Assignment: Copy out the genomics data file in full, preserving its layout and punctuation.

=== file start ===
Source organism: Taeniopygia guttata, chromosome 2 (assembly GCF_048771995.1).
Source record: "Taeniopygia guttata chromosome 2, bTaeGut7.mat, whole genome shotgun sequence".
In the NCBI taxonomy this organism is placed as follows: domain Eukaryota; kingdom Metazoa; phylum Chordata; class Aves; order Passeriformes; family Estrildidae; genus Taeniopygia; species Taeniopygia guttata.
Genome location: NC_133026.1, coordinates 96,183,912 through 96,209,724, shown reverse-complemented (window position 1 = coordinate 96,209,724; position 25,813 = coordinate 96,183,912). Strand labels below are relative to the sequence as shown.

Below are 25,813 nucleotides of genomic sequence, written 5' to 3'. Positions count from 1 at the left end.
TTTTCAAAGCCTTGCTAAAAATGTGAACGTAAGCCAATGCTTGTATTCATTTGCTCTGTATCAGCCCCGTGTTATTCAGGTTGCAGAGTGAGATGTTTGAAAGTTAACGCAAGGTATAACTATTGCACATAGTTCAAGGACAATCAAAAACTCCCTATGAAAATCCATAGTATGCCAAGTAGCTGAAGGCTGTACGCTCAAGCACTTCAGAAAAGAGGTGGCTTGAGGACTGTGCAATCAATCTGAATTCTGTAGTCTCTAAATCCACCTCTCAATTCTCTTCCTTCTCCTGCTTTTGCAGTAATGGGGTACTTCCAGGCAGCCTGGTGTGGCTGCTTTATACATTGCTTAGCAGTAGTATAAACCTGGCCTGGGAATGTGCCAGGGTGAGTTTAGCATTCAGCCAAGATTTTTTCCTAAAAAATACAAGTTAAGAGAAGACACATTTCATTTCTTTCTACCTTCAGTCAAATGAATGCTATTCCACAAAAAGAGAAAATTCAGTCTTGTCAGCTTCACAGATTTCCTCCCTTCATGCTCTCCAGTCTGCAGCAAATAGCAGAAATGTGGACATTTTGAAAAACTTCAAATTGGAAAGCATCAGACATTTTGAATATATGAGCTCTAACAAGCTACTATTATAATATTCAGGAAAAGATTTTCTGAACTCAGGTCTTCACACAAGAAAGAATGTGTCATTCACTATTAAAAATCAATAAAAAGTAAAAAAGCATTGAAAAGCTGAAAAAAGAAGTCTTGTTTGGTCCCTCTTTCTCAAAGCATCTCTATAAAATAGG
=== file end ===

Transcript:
Source organism: Taeniopygia guttata, chromosome 2 (assembly GCF_048771995.1).
Source record: "Taeniopygia guttata chromosome 2, bTaeGut7.mat, whole genome shotgun sequence".
In the NCBI taxonomy this organism is placed as follows: domain Eukaryota; kingdom Metazoa; phylum Chordata; class Aves; order Passeriformes; family Estrildidae; genus Taeniopygia; species Taeniopygia guttata.
Genome location: NC_133026.1, coordinates 96,183,912 through 96,209,724, shown reverse-complemented (window position 1 = coordinate 96,209,724; position 25,813 = coordinate 96,183,912). Strand labels below are relative to the sequence as shown.

Below are 25,813 nucleotides of genomic sequence, written 5' to 3'. Positions count from 1 at the left end.
TTTTCAAAGCCTTGCTAAAAATGTGAACGTAAGCCAATGCTTGTATTCATTTGCTCTGTATCAGCCCCGTGTTATTCAGGTTGCAGAGTGAGATGTTTGAAAGTTAACGCAAGGTATAACTATTGCACATAGTTCAAGGACAATCAAAAACTCCCTATGAAAATCCATAGTATGCCAAGTAGCTGAAGGCTGTACGCTCAAGCACTTCAGAAAAGAGGTGGCTTGAGGACTGTGCAATCAATCTGAATTCTGTAGTCTCTAAATCCACCTCTCAATTCTCTTCCTTCTCCTGCTTTTGCAGTAATGGGGTACTTCCAGGCAGCCTGGTGTGGCTGCTTTATACATTGCTTAGCAGTAGTATAAACCTGGCCTGGGAATGTGCCAGGGTGAGTTTAGCATTCAGCCAAGATTTTTTCCTAAAAAATACAAGTTAAGAGAAGACACATTTCATTTCTTTCTACCTTCAGTCAAATGAATGCTATTCCACAAAAAGAGAAAATTCAGTCTTGTCAGCTTCACAGATTTCCTCCCTTCATGCTCTCCAGTCTGCAGCAAATAGCAGAAATGTGGACATTTTGAAAAACTTCAAATTGGAAAGCATCAGACATTTTGAATATATGAGCTCTAACAAGCTACTATTATAATATTCAGGAAAAGATTTTCTGAACTCAGGTCTTCACACAAGAAAGAATGTGTCATTCACTATTAAAAATCAATAAAAAGTAAAAAAGCATTGAAAAGCTGAAAAAAGAAGTCTTGTTTGGTCCCTCTTTCTCAAAGCATCTCTATAAAATAGG